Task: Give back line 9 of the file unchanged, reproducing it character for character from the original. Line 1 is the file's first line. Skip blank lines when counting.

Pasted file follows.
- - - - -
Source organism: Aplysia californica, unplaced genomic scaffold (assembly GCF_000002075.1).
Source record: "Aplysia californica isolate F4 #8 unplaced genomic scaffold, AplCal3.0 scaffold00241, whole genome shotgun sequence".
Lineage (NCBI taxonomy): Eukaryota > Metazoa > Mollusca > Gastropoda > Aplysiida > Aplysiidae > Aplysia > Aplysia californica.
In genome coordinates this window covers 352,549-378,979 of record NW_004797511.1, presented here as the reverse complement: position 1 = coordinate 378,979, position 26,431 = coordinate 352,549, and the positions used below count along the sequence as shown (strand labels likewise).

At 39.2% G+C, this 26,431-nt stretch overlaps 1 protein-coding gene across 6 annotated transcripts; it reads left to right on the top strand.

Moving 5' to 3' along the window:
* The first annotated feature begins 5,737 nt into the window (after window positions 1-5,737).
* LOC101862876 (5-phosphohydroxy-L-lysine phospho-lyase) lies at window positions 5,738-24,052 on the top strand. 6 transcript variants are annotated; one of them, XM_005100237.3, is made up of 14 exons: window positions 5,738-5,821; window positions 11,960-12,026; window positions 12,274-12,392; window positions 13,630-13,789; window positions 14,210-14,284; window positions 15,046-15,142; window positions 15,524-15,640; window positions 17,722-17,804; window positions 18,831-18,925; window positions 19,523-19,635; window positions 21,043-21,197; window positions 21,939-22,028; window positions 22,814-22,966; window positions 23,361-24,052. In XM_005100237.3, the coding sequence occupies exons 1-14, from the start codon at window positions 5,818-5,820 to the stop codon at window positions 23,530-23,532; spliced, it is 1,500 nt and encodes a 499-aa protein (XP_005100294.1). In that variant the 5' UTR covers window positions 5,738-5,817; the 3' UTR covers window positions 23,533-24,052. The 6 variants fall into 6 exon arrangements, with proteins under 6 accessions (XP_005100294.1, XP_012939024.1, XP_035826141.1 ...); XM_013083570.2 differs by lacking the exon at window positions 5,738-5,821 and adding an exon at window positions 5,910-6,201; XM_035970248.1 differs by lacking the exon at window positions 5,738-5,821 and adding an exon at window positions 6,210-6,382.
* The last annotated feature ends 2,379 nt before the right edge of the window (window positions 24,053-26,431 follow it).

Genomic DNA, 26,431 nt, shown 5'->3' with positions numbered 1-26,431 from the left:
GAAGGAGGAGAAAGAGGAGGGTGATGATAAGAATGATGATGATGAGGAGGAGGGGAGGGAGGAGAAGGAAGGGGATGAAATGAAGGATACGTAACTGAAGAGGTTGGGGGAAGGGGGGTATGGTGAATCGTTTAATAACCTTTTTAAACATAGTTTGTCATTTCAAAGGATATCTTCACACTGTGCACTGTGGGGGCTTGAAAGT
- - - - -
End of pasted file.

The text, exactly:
* The last annotated feature ends 2,379 nt before the right edge of the window (window positions 24,053-26,431 follow it).